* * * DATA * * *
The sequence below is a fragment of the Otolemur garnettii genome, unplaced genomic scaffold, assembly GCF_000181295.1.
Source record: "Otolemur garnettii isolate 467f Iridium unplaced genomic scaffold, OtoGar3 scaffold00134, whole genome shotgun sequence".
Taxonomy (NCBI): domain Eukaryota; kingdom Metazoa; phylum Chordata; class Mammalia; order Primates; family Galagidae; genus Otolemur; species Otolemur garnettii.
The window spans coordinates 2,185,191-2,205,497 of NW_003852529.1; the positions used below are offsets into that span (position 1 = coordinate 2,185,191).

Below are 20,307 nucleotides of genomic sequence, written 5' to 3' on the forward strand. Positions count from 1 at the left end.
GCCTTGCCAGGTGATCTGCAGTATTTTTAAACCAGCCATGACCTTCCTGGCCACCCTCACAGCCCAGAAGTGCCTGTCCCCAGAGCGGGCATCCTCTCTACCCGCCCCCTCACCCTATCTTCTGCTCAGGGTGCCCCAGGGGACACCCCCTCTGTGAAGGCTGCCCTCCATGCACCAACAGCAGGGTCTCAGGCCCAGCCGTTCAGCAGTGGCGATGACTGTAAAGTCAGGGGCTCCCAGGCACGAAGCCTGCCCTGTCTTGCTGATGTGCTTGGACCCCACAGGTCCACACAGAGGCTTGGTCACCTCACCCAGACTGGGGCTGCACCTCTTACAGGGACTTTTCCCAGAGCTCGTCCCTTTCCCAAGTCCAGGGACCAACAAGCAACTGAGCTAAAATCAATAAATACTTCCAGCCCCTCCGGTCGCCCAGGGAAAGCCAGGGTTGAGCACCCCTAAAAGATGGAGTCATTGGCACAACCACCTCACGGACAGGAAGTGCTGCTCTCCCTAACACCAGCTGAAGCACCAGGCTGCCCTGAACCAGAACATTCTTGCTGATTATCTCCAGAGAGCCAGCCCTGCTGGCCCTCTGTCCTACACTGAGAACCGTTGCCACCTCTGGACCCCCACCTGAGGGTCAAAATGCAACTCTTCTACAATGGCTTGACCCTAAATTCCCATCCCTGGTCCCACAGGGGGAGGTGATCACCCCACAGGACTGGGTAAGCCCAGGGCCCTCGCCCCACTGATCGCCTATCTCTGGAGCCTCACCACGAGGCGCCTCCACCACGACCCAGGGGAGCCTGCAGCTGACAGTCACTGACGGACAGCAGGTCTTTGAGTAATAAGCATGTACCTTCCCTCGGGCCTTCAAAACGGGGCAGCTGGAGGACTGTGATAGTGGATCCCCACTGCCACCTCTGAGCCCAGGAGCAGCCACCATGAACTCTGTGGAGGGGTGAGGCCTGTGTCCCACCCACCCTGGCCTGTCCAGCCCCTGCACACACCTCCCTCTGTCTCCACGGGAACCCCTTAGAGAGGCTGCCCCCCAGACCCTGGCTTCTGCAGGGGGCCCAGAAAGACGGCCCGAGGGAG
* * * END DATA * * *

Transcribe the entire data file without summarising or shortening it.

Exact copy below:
The sequence below is a fragment of the Otolemur garnettii genome, unplaced genomic scaffold, assembly GCF_000181295.1.
Source record: "Otolemur garnettii isolate 467f Iridium unplaced genomic scaffold, OtoGar3 scaffold00134, whole genome shotgun sequence".
Taxonomy (NCBI): domain Eukaryota; kingdom Metazoa; phylum Chordata; class Mammalia; order Primates; family Galagidae; genus Otolemur; species Otolemur garnettii.
The window spans coordinates 2,185,191-2,205,497 of NW_003852529.1; the positions used below are offsets into that span (position 1 = coordinate 2,185,191).

Below are 20,307 nucleotides of genomic sequence, written 5' to 3' on the forward strand. Positions count from 1 at the left end.
GCCTTGCCAGGTGATCTGCAGTATTTTTAAACCAGCCATGACCTTCCTGGCCACCCTCACAGCCCAGAAGTGCCTGTCCCCAGAGCGGGCATCCTCTCTACCCGCCCCCTCACCCTATCTTCTGCTCAGGGTGCCCCAGGGGACACCCCCTCTGTGAAGGCTGCCCTCCATGCACCAACAGCAGGGTCTCAGGCCCAGCCGTTCAGCAGTGGCGATGACTGTAAAGTCAGGGGCTCCCAGGCACGAAGCCTGCCCTGTCTTGCTGATGTGCTTGGACCCCACAGGTCCACACAGAGGCTTGGTCACCTCACCCAGACTGGGGCTGCACCTCTTACAGGGACTTTTCCCAGAGCTCGTCCCTTTCCCAAGTCCAGGGACCAACAAGCAACTGAGCTAAAATCAATAAATACTTCCAGCCCCTCCGGTCGCCCAGGGAAAGCCAGGGTTGAGCACCCCTAAAAGATGGAGTCATTGGCACAACCACCTCACGGACAGGAAGTGCTGCTCTCCCTAACACCAGCTGAAGCACCAGGCTGCCCTGAACCAGAACATTCTTGCTGATTATCTCCAGAGAGCCAGCCCTGCTGGCCCTCTGTCCTACACTGAGAACCGTTGCCACCTCTGGACCCCCACCTGAGGGTCAAAATGCAACTCTTCTACAATGGCTTGACCCTAAATTCCCATCCCTGGTCCCACAGGGGGAGGTGATCACCCCACAGGACTGGGTAAGCCCAGGGCCCTCGCCCCACTGATCGCCTATCTCTGGAGCCTCACCACGAGGCGCCTCCACCACGACCCAGGGGAGCCTGCAGCTGACAGTCACTGACGGACAGCAGGTCTTTGAGTAATAAGCATGTACCTTCCCTCGGGCCTTCAAAACGGGGCAGCTGGAGGACTGTGATAGTGGATCCCCACTGCCACCTCTGAGCCCAGGAGCAGCCACCATGAACTCTGTGGAGGGGTGAGGCCTGTGTCCCACCCACCCTGGCCTGTCCAGCCCCTGCACACACCTCCCTCTGTCTCCACGGGAACCCCTTAGAGAGGCTGCCCCCCAGACCCTGGCTTCTGCAGGGGGCCCAGAAAGACGGCCCGAGGGAG